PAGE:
The Olympics may sneak up on its intended audience—that is, the entire world—but once the Games are in full swing, our attention matches their intensity. Warm up by exploring the fascinating history of this quadrennial athletic extravaganza.


London is the only city to host the Olympics three times, having done so previously in 1908 and 1948. Journalist David Davis’ Showdown at Shepherd’s Bush relates the story of three men who arrived at the 1908 Games to compete in the first modern Olympic marathon. Johnny Hayes was an Irish scrapper from the streets of New York City, Dorando Pietri a candymaker from Italy, and Tommy Longboat a Native American by way of Canada. All three men had humble roots, and the account of their race is gripping, including the contentious outcome.

Yet Davis’ book is also a profile of a time—when the Olympics had only recently been resuscitated and when sports in general were beginning to attract rabid spectator interest. “London 1908 serves as the blueprint for subsequent Olympics,” Davis writes. “They were the first to involve national squads. . . . They were the first to have an Opening Ceremony, with each country’s team marching en masse, and the first to feature a newly built, state-of-the-art stadium.” It was also the first Olympiad to be extensively photographed and filmed, setting a precedent that has never wavered.


The U.S. Olympic basketball squad of 1992—led by Michael Jordan, Magic Johnson and Larry Bird—vanquished its opponents with a virtual flick of their talented wrists. Longtime Sports Illustrated staffer Jack McCallum puts their accomplishments in perspective in Dream Team, which provides the history of how the team came to be, but also benefits mightily from the author’s updated interviews with the principals.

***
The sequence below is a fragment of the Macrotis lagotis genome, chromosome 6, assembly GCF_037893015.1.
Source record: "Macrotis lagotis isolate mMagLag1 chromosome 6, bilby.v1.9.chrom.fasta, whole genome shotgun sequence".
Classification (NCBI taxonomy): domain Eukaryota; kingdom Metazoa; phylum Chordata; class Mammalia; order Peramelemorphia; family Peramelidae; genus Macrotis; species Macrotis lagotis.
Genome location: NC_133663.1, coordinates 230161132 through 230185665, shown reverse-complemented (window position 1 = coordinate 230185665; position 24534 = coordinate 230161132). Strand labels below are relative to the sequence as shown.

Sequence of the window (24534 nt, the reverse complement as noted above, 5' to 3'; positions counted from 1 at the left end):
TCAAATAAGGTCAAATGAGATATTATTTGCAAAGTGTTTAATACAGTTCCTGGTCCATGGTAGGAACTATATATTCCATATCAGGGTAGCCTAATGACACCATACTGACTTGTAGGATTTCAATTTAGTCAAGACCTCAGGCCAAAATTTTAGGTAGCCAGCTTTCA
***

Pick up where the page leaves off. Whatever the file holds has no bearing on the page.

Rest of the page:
The Dream Team was untouchable on the court, and one can argue that this Olympic episode had more to do with promotion than the spirit of Olympic competition. But more interesting than the basketball dominance are the behind-the-scenes politics that spawned this particular collection of players. McCallum brings events vividly to life—including the concerns about Magic’s recent HIV diagnosis and Charles Barkley’s off-the-court antics—and effectively gets inside the heads of his famous subjects, exposing their egos and occasional insecurities. McCallum writes with energy, and his book is way more riveting than, say, Michael & Co.’s 117-85 drubbing of Croatia in the Gold Medal game.


Finally, British writers David Goldblatt and Johnny Acton smartly serve up How to Watch the Olympics. This handbook, with its fast facts and useful overviews of the many events, plus its thumbnail portraits of past Olympic performers, should rest comfortably on the easy chair, ready for quick access as the TV broadcasts commence.

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